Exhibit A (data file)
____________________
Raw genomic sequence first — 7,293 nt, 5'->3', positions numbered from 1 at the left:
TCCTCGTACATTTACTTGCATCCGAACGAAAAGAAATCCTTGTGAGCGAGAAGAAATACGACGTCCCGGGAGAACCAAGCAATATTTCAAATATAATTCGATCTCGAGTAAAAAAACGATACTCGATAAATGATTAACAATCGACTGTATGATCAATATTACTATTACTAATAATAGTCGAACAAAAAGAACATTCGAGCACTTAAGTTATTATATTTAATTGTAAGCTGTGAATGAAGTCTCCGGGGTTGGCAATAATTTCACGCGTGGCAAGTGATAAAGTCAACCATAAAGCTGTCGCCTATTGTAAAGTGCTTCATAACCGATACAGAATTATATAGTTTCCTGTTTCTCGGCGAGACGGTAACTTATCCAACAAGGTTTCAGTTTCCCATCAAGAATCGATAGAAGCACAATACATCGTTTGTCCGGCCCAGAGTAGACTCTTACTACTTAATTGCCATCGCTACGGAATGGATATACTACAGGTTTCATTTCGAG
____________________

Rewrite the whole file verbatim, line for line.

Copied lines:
Raw genomic sequence first — 7,293 nt, 5'->3', positions numbered from 1 at the left:
TCCTCGTACATTTACTTGCATCCGAACGAAAAGAAATCCTTGTGAGCGAGAAGAAATACGACGTCCCGGGAGAACCAAGCAATATTTCAAATATAATTCGATCTCGAGTAAAAAAACGATACTCGATAAATGATTAACAATCGACTGTATGATCAATATTACTATTACTAATAATAGTCGAACAAAAAGAACATTCGAGCACTTAAGTTATTATATTTAATTGTAAGCTGTGAATGAAGTCTCCGGGGTTGGCAATAATTTCACGCGTGGCAAGTGATAAAGTCAACCATAAAGCTGTCGCCTATTGTAAAGTGCTTCATAACCGATACAGAATTATATAGTTTCCTGTTTCTCGGCGAGACGGTAACTTATCCAACAAGGTTTCAGTTTCCCATCAAGAATCGATAGAAGCACAATACATCGTTTGTCCGGCCCAGAGTAGACTCTTACTACTTAATTGCCATCGCTACGGAATGGATATACTACAGGTTTCATTTCGAG